Inter-faith dialogue

On believing and confessing the one God, ‘although in different ways’

Gregory VIIBen Myers’s delightful and constructive offering yesterday to the discussion of whether Christians and Muslims worship the same God reminded me of Pope Gregory VII’s letter to Anzir, the King of Mauretania. In that letter, penned in 1076 (and so in the period between John of Damascus and Paul of Antioch, Ben’s two subjects), Gregory suggests that Christians and Muslims do indeed worship the same God, ‘although in different ways’. (Implicitly, he is doing what many recent commentators, in their noble efforts to seek intellectual coherence, have failed to do; namely, to indicate, albeit subtly, a distinction between ontological and epistemological claims vis-à-vis God.)

So Gregory:

God, the Creator of all, without whom we cannot do or even think anything that is good, has inspired to your heart this act of kindness. He who enlightens all people coming in to the world [Jn 1.9] has enlightened your mind for this purpose. Almighty God, who desires all people to be saved [1 Tim 2.4] and none to perish, is well pleased to approve in us most of all that besides loving God people love others, and do not do to others anything they do not want to be done unto themselves [Mt 7.12]. We and you must show in a special way to the other nations an example of this charity, for we believe and confess one God, although in different ways, and praise and worship him daily as the creator of all ages and the ruler of this world. For the apostle says: ‘He is our peace who has made us but one’ [Eph 2.14]. Many among the Roman nobility, informed by us of this grace granted to you by God, greatly admire and praise your goodness and virtue … God knows that we love you purely for his honor and that we desire your salvation and glory, both in the present and in the future life. And we pray in our hearts and with our lips that God may lead you to the abode of happiness, to the bosom of the holy patriarch Abraham, after long years of life here on earth. (Cited in J. Neuner and J. Dupuis, eds., The Christian Faith in the Documents of the Catholic Church. Bangalore: Theological Publications in India, 1982, 276–77. Slightly modified for gender inclusivity and correction of one of the biblical references.)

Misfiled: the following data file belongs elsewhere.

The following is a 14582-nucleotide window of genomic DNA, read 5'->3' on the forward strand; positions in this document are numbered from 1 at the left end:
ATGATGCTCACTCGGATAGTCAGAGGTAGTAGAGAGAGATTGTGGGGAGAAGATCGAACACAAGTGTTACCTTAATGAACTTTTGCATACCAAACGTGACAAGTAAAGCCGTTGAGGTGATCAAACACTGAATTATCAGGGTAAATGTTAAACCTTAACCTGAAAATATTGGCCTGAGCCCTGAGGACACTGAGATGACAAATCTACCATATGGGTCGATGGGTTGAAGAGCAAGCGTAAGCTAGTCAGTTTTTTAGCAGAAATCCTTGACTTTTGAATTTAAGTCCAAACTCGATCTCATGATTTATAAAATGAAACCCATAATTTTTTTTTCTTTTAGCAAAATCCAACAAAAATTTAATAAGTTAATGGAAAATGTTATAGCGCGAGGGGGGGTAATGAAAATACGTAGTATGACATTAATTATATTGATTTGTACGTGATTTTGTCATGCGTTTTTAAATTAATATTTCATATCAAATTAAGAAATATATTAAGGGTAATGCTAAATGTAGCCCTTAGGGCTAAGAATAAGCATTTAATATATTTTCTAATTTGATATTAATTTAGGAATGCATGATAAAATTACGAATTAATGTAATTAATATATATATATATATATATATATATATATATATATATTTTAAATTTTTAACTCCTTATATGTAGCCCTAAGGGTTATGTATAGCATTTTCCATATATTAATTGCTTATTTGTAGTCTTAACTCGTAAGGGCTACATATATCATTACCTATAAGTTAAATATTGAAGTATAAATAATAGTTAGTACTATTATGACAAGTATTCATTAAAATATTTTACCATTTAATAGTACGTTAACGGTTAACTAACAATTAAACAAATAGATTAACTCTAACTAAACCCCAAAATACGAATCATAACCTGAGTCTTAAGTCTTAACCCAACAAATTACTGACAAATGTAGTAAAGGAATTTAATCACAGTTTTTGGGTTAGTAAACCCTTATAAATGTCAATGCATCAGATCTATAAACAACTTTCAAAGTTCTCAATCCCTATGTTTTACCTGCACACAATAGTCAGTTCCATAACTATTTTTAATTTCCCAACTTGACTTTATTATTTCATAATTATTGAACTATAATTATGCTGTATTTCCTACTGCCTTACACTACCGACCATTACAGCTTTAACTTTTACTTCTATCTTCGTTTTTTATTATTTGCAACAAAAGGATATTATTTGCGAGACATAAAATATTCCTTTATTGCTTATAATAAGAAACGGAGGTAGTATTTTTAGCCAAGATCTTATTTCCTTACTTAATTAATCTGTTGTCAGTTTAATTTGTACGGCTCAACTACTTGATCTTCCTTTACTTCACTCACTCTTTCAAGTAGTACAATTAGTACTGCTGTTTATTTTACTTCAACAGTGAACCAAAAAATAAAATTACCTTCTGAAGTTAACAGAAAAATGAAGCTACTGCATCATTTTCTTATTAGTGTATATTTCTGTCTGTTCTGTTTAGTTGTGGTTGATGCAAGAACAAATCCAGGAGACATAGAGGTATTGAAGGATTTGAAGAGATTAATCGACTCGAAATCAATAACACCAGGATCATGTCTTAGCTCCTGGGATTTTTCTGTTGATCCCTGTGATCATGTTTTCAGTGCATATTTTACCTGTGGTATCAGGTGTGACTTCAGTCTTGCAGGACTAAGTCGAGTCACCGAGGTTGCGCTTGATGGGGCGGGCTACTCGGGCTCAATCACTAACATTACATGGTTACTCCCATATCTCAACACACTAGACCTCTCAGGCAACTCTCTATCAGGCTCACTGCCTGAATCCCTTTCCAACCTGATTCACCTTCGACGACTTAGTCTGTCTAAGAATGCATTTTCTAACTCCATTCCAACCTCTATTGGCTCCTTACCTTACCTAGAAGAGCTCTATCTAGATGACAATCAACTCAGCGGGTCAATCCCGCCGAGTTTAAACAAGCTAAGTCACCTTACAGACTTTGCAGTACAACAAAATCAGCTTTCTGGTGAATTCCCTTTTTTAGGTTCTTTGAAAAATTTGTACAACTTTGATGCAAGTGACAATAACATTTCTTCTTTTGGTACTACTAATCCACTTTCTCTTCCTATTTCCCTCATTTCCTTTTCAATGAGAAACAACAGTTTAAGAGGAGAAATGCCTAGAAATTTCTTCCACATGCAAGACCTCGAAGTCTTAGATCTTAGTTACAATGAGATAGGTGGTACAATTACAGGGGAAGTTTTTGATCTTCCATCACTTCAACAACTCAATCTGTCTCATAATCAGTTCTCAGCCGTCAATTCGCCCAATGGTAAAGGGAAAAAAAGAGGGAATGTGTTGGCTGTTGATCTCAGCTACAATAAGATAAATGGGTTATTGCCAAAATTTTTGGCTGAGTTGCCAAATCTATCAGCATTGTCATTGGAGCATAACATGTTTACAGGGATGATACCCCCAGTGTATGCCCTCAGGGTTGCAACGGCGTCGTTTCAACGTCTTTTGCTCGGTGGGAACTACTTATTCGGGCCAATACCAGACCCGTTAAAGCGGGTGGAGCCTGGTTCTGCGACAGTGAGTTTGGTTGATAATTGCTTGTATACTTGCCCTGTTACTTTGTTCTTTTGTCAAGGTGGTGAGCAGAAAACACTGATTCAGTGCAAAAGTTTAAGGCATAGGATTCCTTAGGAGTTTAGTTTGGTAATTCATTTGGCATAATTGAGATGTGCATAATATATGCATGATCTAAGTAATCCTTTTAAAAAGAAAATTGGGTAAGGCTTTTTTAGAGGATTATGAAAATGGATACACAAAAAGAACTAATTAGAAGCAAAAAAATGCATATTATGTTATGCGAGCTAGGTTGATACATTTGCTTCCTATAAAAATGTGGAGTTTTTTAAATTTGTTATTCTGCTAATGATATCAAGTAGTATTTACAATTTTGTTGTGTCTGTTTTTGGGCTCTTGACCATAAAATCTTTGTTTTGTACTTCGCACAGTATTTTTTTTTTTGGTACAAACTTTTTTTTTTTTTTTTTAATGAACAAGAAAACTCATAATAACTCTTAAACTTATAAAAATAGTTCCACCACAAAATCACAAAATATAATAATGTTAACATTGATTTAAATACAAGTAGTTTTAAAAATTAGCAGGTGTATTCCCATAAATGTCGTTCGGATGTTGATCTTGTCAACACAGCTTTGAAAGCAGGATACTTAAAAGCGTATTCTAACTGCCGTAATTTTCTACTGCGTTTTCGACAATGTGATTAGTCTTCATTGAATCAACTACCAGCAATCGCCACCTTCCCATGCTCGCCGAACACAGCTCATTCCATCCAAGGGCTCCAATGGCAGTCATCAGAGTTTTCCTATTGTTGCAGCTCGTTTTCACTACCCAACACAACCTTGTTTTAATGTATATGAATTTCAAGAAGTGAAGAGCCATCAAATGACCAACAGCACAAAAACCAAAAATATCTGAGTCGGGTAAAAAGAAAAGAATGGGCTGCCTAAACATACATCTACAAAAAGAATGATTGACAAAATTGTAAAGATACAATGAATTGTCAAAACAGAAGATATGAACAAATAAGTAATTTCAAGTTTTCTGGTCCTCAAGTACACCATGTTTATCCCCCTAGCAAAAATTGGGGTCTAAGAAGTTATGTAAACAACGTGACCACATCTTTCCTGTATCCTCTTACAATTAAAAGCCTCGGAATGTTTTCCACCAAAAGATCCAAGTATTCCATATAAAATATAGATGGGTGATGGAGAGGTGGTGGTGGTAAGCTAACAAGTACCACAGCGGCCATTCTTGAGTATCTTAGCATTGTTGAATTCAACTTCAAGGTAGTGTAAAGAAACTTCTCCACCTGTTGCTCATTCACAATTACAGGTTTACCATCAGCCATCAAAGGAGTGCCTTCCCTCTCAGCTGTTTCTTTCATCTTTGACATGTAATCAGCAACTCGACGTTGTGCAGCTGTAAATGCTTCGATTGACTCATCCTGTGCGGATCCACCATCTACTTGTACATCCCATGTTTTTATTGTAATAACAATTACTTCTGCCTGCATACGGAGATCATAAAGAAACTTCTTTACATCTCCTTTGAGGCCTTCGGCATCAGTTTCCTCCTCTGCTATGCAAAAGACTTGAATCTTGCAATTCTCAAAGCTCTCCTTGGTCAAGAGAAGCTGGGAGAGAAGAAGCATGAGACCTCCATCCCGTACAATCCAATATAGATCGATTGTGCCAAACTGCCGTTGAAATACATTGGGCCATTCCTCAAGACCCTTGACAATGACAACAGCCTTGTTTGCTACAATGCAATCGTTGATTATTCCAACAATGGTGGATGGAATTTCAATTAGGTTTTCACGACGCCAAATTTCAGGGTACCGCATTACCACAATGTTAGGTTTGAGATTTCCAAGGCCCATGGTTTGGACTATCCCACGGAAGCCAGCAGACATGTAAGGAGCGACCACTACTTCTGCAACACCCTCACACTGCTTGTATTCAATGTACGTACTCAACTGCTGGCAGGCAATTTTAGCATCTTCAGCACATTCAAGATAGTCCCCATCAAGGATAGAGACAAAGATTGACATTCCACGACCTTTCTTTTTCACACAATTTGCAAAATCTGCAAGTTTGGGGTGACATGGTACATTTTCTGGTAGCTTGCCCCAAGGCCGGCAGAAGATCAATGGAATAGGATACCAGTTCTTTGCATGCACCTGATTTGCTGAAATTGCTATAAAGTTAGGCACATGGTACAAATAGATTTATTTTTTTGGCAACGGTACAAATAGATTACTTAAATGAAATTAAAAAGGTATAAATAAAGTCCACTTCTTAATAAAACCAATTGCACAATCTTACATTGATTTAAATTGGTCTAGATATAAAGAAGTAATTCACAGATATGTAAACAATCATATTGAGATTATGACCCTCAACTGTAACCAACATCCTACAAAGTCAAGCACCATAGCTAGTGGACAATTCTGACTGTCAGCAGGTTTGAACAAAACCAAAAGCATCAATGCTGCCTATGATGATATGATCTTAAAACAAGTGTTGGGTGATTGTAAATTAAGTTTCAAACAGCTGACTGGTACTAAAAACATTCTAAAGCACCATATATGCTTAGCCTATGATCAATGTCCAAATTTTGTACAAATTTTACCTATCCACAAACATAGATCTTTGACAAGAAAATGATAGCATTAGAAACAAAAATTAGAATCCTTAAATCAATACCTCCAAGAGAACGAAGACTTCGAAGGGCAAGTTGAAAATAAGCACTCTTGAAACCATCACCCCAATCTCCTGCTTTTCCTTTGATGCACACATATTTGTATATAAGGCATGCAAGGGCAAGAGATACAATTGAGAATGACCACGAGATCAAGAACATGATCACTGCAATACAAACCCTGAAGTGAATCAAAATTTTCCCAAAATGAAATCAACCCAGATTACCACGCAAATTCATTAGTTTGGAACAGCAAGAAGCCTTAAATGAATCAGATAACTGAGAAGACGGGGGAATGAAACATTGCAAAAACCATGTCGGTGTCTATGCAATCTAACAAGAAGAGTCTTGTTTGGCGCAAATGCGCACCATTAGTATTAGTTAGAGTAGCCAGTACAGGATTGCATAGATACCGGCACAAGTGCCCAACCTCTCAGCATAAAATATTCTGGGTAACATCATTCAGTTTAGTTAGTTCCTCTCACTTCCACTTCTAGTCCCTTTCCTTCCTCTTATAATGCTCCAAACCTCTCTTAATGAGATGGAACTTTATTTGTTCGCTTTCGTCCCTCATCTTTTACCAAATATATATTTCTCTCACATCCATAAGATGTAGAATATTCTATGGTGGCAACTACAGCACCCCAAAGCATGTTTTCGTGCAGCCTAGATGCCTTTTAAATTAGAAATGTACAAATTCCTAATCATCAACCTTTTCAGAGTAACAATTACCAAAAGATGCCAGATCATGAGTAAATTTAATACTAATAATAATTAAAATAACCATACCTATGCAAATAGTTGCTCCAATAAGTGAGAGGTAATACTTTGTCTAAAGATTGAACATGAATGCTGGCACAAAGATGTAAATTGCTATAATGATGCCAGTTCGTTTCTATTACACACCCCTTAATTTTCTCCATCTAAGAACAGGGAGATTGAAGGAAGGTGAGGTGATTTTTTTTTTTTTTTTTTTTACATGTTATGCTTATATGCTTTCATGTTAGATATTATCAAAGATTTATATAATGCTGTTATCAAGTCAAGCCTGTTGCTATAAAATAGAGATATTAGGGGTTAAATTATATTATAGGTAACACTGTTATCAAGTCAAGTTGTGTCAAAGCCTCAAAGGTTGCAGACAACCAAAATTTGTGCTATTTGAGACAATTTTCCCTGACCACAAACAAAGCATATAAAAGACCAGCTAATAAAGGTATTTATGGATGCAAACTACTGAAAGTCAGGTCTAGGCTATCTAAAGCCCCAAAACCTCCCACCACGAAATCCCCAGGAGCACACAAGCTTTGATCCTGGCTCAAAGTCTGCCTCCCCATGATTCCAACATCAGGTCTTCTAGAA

The backstory to this letter – and there’s always a backstory! – is that Anzir had sent Gregory a gift which included the freeing of some Christian (?) prisoners. Gregory’s response was this letter sent with a delegation as a sign of friendship, and the remarkable invitation to live together in the spirit of the Sermon on the Mount.

Bruce McCormack too has weighed into the recent conversation with a very helpful piece.

(And for those who may be interested, I touched briefly on the subject a few years ago in this post.)

An open letter to the Rev Daniel Bullock, Director of Mission & Ministries for the Baptist Union of Victoria

Cairo 2011

Christians protect Muslims in prayer during the 2011 uprisings in Cairo, Egypt. Source: @NevineZaki

A few week’s ago, on the eve of what was anticipated to be a time of conflict and hostility in Melton, one of Melbourne’s western suburbs, the Director of Mission and Ministries for the Baptist Union of Victoria, the Rev Daniel Bullock, sent out a letter to Baptist church leaders inviting them to pray for fellow Baptists in the Melton area. Such a letter was both timely and appropriate.